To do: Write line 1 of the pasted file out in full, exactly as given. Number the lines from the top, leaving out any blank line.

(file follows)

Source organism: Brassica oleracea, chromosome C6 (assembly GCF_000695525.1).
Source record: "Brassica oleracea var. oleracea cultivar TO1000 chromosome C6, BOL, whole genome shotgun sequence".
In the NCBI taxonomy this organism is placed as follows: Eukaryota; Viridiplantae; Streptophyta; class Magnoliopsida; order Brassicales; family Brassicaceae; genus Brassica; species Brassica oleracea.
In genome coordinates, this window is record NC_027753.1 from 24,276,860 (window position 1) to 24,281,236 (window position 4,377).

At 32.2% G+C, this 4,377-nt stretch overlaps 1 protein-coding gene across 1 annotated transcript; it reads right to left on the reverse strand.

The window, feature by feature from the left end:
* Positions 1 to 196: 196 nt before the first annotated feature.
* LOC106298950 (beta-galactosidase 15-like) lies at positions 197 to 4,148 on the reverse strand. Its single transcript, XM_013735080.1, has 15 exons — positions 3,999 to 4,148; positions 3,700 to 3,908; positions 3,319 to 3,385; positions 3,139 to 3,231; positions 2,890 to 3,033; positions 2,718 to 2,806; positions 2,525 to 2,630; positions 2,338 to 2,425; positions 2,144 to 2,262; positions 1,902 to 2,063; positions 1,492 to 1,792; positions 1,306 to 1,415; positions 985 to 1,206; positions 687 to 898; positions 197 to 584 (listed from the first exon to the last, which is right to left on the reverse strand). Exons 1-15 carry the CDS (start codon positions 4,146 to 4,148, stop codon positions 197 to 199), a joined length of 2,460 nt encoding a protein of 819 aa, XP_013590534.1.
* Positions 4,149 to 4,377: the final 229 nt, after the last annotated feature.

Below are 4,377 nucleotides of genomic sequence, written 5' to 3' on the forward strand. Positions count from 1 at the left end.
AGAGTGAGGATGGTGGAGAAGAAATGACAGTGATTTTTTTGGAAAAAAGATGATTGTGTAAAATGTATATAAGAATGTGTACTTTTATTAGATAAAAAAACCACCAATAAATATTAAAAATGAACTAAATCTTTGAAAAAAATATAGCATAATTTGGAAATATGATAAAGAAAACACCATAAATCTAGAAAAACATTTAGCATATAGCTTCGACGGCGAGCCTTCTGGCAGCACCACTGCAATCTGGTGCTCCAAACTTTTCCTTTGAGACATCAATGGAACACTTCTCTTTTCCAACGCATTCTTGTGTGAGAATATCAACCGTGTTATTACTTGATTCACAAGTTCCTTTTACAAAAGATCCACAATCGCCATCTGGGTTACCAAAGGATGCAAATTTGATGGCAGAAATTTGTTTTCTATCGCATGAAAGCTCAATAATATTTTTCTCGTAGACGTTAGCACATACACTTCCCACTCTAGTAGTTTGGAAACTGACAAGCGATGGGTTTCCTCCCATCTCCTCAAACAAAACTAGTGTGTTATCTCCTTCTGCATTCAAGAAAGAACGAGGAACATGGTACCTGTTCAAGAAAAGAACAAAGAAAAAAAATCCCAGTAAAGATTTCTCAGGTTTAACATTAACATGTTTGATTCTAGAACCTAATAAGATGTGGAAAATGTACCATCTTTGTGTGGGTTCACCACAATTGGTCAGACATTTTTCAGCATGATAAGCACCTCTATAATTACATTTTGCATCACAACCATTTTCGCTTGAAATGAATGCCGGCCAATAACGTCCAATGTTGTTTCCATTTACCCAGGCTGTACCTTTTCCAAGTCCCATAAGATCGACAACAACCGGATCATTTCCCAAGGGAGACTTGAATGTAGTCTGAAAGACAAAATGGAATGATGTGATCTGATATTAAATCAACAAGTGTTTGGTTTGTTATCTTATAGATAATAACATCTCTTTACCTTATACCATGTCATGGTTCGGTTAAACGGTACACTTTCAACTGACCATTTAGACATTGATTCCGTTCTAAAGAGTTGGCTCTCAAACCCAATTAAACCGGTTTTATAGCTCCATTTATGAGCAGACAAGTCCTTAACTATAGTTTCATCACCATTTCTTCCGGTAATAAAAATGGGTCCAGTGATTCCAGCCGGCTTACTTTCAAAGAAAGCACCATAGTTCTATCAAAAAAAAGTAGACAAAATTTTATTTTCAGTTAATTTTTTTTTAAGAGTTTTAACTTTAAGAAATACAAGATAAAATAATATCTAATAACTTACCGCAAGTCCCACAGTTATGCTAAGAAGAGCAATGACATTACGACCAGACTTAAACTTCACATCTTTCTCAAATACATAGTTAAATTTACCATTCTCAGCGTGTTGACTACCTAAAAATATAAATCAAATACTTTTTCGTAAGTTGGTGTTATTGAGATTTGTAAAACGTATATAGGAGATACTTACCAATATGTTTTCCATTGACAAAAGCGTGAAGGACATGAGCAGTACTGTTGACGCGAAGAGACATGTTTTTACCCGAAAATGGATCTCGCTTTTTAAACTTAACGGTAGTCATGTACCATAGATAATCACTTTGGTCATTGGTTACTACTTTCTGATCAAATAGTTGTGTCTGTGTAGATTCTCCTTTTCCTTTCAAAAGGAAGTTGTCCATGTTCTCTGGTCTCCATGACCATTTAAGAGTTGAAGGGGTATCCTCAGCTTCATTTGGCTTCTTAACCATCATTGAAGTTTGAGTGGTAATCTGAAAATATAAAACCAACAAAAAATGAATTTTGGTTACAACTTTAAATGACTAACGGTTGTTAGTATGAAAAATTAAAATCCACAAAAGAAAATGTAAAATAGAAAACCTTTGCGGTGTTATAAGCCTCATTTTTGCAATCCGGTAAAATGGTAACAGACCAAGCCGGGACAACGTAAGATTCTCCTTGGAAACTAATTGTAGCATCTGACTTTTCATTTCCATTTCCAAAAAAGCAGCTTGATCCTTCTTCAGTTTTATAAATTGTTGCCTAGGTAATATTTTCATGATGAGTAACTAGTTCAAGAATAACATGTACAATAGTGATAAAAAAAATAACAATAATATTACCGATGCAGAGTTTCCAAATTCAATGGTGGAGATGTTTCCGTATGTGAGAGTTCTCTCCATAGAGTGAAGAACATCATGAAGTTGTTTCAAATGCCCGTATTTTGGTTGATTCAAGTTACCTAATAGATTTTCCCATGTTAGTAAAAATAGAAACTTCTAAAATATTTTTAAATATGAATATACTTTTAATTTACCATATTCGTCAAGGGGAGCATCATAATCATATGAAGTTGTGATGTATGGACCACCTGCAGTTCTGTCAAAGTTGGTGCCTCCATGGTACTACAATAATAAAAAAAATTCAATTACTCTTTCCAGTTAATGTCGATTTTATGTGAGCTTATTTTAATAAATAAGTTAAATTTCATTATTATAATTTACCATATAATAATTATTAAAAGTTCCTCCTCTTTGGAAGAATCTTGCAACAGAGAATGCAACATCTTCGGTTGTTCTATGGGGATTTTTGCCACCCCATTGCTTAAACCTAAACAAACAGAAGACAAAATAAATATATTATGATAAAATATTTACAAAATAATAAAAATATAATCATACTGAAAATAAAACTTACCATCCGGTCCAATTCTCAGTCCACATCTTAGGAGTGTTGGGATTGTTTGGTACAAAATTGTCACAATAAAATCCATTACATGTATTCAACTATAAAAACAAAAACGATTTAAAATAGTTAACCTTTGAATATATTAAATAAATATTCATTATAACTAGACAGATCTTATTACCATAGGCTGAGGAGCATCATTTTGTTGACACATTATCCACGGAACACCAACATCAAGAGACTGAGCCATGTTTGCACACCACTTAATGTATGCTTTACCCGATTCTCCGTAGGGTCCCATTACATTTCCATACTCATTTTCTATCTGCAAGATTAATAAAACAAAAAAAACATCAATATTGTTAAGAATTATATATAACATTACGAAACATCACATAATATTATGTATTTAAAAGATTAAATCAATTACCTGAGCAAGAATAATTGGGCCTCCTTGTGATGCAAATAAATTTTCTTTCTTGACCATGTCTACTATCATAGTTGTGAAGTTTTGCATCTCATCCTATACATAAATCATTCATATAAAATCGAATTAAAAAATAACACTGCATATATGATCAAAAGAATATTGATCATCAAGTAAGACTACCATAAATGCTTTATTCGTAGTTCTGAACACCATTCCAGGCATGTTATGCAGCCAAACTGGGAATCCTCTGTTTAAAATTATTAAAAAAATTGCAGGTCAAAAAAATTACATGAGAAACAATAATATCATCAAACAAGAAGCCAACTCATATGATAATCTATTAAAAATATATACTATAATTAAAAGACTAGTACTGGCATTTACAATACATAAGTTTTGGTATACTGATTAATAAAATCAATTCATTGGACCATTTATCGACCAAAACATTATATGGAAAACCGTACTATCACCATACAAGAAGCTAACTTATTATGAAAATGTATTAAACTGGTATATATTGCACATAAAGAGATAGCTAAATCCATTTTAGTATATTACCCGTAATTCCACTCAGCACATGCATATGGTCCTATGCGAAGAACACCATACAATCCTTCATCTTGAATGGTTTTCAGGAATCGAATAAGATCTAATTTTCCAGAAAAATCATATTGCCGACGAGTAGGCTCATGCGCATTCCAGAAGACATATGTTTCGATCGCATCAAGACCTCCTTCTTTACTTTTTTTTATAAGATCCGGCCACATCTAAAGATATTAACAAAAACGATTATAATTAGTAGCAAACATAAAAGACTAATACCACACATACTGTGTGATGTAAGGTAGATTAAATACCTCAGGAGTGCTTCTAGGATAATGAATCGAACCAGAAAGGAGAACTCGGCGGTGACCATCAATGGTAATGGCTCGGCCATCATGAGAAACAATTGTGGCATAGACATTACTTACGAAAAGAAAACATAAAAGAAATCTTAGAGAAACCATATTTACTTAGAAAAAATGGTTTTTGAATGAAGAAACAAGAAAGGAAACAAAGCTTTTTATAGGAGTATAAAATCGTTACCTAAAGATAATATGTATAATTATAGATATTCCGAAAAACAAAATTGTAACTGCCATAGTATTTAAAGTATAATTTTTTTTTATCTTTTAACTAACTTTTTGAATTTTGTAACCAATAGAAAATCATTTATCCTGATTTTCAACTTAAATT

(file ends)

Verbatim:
Source organism: Brassica oleracea, chromosome C6 (assembly GCF_000695525.1).